"Isn't he a dreamboat?"
All right, so that's probably not the thing most teenage boys hope to hear their mother say about them, but a compliment's a compliment, right?
And Marty is kind of a dreamboat. No, he doesn't have bulging biceps. And he's not a tatted-up bad boy. He doesn't even have a motorcycle.
But he's cool. He's a handsome guy, he's charismatic, he can ride a skateboard like nobody's business, and he's really good at making bullies look in the other direction long enough for him to sucker-punch them.
Marty's cool factor is a big deal, because the movie wants us to feel like we're in his sneakers. He's just normal and relatable enough for us to connect to the character (everyone's afraid of rejection), but at the same time he represents a smoother, hipper version of the kind of person we'd like to be.
He's got a gorgeous girlfriend who loves the stuffing out of him. He's the lead guitarist in a pretty decent-sounding band (even if they are a bit too loud), he shows up at school on his own schedule, and he's not afraid to backtalk "the Man" (i.e. Strickland). These are all admirable attributes: whether you're a dude or a girl. He's the ideal teenager.
So, because he seems like a more courageous version of ourselves—unless you were also catching rides by skateboarding while hanging onto moving vehicles, in which case: wow—we totally find ourselves rooting for him. We're not ashamed to admit that we literally pumped our fist in the air when he gets Biff to drive into that manure truck.
A Stand-Up Guy
We might not normally think of someone who challenges authority, hangs out with questionable characters (the Doc is so odd) and lacks even a modicum of a sense of responsibility as a model human being…but he just is.
It's part of Marty's charm. On the surface he's a kid with issues, but you can always tell that his heart's in the right place. He acts ashamed of his father, but it's only because he wants better for him, and knows he's capable of achieving more. Doc may not have the best reputation around town, but Marty doesn't let public perception dictate his friendships. When he sees someone he loves being picked on, he steps up to the plate.
And all that stuff makes it so much easier to root for him. Even when he gets thrown into a trunk and has to leave the actual Biff-punching to dear old dad.
If Marty were the perfect hero, however, we might not be able to get behind him so easily. If he were a brown-noser, a straight-A student, a chiseled Adonis or a tortured musical genius, he wouldn't be relatable.
We're drawn to people who exhibit the same failings that we do, because it makes us feel a little better about not being perfect ourselves. Let's take a look at some of Marty's flaws/issues:
He struggles in school. Yes. Yes. A million times yes. Our eyes routinely glazed over in Algebra II/ Trig.
He's afraid of setting himself up for rejection. Basically the worst feeling, besides the way your hands feel after a glue-glitter-yarn project.
Not everyone approves of his girlfriend, or his friends. Feeling attacked or judged because of whom you choose to spend your time with? Not so uncommon.
He's irresponsible. If you've never been late, or slacked off on work/duties/chores, or let anyone down…please disregard. Also, check yourself for a pulse.
What do all these have in common? They're common. They're not out of the ordinary at all. Everyone can relate—we recognize these qualities in ourselves, so we're definitely not going to judge Marty for them… and, in fact, they cause us to like him even more.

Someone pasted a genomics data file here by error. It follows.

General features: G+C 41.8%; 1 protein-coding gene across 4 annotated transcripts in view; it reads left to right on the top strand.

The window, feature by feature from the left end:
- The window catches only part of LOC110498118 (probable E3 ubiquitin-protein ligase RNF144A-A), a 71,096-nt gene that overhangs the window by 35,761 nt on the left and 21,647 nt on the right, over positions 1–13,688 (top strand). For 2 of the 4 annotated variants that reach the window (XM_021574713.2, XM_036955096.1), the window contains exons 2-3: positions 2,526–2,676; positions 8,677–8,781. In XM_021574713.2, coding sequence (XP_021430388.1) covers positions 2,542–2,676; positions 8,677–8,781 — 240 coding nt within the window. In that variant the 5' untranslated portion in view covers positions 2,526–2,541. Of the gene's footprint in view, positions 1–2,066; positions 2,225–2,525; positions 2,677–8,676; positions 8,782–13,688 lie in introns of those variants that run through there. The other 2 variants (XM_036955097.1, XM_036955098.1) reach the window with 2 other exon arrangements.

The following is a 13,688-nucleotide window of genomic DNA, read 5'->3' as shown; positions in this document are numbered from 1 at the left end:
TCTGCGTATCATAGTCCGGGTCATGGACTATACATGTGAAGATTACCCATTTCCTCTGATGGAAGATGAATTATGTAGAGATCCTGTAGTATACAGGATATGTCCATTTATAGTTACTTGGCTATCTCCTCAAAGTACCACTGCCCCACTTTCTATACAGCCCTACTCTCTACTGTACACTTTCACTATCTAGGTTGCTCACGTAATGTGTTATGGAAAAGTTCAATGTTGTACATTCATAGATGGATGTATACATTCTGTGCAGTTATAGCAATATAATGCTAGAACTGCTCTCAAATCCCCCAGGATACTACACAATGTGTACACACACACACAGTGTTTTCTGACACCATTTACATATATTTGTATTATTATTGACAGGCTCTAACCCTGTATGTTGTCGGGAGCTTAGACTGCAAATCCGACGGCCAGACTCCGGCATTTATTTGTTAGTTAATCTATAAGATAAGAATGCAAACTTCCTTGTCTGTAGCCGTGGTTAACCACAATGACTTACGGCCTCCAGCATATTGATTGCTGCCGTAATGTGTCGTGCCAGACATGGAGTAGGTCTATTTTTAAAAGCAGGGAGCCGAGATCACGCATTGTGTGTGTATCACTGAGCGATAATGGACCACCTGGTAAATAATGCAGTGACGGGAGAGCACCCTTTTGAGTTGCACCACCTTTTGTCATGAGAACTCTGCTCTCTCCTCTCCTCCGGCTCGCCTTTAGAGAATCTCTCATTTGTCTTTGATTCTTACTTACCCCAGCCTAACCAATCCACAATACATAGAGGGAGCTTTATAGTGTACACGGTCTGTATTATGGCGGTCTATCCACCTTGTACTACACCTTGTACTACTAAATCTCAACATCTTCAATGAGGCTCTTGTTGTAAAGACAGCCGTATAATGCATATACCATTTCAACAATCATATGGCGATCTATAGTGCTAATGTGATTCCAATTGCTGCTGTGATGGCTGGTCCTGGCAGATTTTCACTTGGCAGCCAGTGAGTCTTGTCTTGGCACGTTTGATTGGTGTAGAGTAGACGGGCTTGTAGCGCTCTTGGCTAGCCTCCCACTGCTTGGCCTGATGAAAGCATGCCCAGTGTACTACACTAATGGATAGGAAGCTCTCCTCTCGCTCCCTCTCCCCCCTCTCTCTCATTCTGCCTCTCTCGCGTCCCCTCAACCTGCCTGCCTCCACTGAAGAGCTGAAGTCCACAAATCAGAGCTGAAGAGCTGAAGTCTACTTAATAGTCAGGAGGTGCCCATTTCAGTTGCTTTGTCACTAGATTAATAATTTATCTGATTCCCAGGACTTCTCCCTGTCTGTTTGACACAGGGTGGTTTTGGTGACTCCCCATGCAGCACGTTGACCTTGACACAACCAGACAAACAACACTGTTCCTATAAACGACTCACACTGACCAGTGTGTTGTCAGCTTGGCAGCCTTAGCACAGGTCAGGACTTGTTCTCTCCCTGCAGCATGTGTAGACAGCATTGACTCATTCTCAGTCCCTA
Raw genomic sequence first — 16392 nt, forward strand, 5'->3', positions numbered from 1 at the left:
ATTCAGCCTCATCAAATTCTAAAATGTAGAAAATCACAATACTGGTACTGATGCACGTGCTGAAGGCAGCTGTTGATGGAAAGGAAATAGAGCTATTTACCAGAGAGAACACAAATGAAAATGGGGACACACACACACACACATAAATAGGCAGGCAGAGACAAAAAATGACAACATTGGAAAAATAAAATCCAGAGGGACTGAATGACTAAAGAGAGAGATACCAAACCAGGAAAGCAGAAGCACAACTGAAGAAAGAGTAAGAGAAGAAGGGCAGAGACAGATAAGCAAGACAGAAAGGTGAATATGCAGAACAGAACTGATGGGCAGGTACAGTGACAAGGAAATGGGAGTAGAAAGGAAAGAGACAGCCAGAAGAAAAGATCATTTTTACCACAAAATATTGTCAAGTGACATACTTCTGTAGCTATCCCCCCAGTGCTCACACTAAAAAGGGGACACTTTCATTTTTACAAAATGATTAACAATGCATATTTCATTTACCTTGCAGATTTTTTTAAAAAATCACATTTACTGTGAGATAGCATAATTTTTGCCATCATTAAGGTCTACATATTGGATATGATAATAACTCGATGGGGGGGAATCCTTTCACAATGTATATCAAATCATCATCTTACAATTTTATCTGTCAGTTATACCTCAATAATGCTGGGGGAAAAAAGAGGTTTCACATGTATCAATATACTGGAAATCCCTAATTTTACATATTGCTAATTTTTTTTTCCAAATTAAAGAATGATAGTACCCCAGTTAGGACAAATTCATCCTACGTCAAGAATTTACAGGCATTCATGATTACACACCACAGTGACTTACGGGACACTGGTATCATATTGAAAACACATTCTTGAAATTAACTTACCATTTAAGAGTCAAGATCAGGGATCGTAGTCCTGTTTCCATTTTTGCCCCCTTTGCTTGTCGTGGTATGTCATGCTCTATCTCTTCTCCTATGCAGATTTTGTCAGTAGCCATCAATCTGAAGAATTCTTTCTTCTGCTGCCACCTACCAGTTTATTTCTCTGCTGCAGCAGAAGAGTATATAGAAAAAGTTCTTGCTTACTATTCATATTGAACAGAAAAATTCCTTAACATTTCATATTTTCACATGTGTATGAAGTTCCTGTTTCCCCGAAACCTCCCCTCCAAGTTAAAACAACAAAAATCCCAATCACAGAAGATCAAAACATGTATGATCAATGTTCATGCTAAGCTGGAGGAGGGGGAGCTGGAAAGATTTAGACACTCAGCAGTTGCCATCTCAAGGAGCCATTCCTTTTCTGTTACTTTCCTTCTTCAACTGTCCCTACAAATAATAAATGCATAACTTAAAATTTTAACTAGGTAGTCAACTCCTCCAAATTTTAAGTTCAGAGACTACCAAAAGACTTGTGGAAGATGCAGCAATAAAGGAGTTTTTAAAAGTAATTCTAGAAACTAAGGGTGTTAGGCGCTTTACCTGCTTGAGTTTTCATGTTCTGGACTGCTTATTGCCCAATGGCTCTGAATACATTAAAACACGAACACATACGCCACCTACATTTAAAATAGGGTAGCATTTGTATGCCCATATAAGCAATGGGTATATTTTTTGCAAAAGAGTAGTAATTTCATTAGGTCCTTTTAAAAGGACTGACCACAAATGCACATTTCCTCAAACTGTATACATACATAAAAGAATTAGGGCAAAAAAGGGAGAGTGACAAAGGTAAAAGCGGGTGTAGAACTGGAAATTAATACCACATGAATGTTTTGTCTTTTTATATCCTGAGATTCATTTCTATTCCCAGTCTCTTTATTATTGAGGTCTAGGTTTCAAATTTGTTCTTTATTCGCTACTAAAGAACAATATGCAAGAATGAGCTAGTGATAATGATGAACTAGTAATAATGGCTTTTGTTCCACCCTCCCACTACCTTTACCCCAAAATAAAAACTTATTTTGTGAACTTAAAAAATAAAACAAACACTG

We can appreciate the small, normal things about Marty… just like Marty can appreciate the small, normal things in life:
MARTY: Check out that four by four. That is hot. Someday, Jennifer, someday. Wouldn't it be great to take that truck up to the lake? Throw a couple of sleeping bags in the back. Lie out under the stars.
Dang—that sounds like the lyrics to an exceptionally upbeat country song. Marty's idea of a perfect weekend is a truck, a lake, a girl, and camping. That's so wholesomely all-American.
The Kid's Got Timing
Another thing that draws us to Marty is his impeccable sense of timing. It adds to the film's hilarity as well as to the excitement factor. Whenever there's a time bomb ticking away in a movie, you never see the thing get diffused with three and a half hours left, right? Nope. Because that would be anti-climactic.
A quick refresher of some of Marty's more well timed moments:
- He hits 88 mph just before driving into that kiosk in the parking lot… the kiosk that the Libyans then crash into.
- He pushes George out of the way of Mr. Baines' car…just in the nick of time.
- Ever try to trip somebody? It's easier said than done. But Marty trips Biff to perfection.
- That sucker-punch is pretty well timed, too.
- Need a skateboard? No problem. We're sure some kid riding an apple crate thingie will be riding by at exactly the moment you need one.
- After getting out of the trunk, Marty makes his way back to the car just as George is laying out Biff.
- George kisses Lorraine and sets the future back on track only seconds before Marty loses his hand… and presumably the rest of his body.
- And then, of course, there's that whole driving-underneath-the-wire-at-the-precise-moment-that-lightning-strikes-the-clock-tower bit. We'd like to see him do that again.
Sometimes it makes us laugh and sometimes it makes us hang onto the edge of our seat, but whatever the case: there's no denying the kid's got timing.
P.S. Having trouble picturing anyone other than MJF as Marty McFly? Get this: Eric Stolz was originally cast as Marty, but was let go a few weeks into filming. To be fair, Michael J. Fox was always the first choice, but he had to great around his commitments to his TV show, Family Ties, in order to make it happen. Good thing he did. (Sorry, Eric.)